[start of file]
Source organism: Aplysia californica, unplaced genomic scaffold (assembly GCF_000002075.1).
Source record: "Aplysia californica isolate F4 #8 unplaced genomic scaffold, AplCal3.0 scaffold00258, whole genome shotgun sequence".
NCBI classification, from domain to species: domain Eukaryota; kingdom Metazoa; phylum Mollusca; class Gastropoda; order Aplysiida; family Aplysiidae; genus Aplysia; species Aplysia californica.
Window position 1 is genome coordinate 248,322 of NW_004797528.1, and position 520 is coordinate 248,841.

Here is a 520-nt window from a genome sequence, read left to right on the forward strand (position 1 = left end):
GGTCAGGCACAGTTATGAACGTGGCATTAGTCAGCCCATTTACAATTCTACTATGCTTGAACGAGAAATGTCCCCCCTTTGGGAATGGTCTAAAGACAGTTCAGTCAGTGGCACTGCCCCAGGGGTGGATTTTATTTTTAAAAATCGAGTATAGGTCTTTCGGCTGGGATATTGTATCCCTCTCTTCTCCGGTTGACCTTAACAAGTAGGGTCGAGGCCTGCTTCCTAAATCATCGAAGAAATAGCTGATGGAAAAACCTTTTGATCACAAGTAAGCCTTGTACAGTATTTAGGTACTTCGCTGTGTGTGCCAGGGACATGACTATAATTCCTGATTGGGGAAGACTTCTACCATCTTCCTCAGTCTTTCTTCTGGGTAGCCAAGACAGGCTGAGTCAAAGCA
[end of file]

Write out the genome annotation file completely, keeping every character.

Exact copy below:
Source organism: Aplysia californica, unplaced genomic scaffold (assembly GCF_000002075.1).
Source record: "Aplysia californica isolate F4 #8 unplaced genomic scaffold, AplCal3.0 scaffold00258, whole genome shotgun sequence".
NCBI classification, from domain to species: domain Eukaryota; kingdom Metazoa; phylum Mollusca; class Gastropoda; order Aplysiida; family Aplysiidae; genus Aplysia; species Aplysia californica.
Window position 1 is genome coordinate 248,322 of NW_004797528.1, and position 520 is coordinate 248,841.

Here is a 520-nt window from a genome sequence, read left to right on the forward strand (position 1 = left end):
GGTCAGGCACAGTTATGAACGTGGCATTAGTCAGCCCATTTACAATTCTACTATGCTTGAACGAGAAATGTCCCCCCTTTGGGAATGGTCTAAAGACAGTTCAGTCAGTGGCACTGCCCCAGGGGTGGATTTTATTTTTAAAAATCGAGTATAGGTCTTTCGGCTGGGATATTGTATCCCTCTCTTCTCCGGTTGACCTTAACAAGTAGGGTCGAGGCCTGCTTCCTAAATCATCGAAGAAATAGCTGATGGAAAAACCTTTTGATCACAAGTAAGCCTTGTACAGTATTTAGGTACTTCGCTGTGTGTGCCAGGGACATGACTATAATTCCTGATTGGGGAAGACTTCTACCATCTTCCTCAGTCTTTCTTCTGGGTAGCCAAGACAGGCTGAGTCAAAGCA